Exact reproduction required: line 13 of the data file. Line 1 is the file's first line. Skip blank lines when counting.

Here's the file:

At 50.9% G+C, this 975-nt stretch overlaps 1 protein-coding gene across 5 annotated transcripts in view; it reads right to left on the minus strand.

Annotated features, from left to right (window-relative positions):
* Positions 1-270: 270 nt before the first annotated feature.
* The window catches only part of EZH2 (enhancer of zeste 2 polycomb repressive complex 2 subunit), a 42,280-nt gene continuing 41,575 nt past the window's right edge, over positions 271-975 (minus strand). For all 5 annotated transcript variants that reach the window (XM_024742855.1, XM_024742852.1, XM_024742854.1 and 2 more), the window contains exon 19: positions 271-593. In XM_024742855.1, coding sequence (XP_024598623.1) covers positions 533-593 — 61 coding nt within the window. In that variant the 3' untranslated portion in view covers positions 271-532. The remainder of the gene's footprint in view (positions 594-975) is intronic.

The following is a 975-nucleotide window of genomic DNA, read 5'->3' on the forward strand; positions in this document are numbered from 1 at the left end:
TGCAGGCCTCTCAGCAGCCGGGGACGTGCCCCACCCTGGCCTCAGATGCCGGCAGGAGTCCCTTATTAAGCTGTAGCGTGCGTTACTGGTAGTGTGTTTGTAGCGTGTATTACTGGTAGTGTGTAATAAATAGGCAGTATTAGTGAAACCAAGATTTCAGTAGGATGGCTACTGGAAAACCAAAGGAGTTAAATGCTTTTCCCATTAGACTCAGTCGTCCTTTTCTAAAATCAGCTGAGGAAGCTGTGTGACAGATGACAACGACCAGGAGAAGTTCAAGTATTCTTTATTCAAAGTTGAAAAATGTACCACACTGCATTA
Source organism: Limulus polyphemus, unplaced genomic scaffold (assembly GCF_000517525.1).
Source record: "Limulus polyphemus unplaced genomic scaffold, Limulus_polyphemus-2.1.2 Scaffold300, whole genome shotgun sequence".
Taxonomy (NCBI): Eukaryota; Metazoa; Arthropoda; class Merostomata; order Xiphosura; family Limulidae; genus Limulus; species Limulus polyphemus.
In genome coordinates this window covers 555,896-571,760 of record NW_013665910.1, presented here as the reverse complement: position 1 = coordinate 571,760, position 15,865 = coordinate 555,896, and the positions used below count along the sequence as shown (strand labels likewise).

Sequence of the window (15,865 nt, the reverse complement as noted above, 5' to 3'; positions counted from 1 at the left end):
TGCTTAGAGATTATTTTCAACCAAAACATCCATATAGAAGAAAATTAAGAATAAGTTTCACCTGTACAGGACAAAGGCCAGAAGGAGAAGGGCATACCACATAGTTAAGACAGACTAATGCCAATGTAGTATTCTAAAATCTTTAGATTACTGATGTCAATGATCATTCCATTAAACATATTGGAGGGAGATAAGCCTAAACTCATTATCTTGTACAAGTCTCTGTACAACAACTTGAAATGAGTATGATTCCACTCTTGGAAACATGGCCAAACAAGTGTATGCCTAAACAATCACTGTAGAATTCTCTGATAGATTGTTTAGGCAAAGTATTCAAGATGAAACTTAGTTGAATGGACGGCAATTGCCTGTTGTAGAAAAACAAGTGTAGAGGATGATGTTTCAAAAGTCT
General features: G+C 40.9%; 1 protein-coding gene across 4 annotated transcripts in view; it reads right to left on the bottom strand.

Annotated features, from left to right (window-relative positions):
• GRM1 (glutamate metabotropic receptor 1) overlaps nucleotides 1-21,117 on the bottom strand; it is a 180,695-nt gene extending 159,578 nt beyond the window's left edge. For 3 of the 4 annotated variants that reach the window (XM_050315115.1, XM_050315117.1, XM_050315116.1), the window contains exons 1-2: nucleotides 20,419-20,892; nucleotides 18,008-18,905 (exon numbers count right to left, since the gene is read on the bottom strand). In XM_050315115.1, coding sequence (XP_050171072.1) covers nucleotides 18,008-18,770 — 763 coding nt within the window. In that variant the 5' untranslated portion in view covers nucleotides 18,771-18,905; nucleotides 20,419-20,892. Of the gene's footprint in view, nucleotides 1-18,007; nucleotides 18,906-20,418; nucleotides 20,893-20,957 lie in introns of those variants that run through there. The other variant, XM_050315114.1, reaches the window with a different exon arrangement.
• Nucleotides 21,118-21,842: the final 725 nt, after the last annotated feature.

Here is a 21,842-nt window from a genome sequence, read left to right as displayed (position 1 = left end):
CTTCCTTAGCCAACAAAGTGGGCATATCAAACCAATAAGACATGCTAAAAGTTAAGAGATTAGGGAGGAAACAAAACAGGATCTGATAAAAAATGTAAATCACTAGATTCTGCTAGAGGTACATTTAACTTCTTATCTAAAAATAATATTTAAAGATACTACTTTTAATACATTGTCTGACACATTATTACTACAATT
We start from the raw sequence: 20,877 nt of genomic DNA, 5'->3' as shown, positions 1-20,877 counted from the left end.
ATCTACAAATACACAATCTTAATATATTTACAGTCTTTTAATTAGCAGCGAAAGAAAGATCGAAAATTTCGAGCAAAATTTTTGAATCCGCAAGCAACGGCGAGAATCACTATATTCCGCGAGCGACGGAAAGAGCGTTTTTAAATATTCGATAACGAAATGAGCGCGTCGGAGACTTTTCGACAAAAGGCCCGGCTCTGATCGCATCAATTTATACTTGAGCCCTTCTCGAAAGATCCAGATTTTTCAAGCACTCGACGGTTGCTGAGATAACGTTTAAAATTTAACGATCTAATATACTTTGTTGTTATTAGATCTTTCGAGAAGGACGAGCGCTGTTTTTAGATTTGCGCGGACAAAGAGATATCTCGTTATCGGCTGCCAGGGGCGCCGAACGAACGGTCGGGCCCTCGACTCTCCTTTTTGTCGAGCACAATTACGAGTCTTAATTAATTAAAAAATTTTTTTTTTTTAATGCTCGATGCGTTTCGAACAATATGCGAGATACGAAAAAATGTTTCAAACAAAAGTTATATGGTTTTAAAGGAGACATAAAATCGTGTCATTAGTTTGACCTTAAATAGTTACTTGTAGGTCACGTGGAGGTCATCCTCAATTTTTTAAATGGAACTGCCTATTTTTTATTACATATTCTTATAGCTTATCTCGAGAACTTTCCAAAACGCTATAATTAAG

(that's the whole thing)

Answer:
General features: G+C 40.9%; 1 protein-coding gene across 4 annotated transcripts in view; it reads right to left on the bottom strand.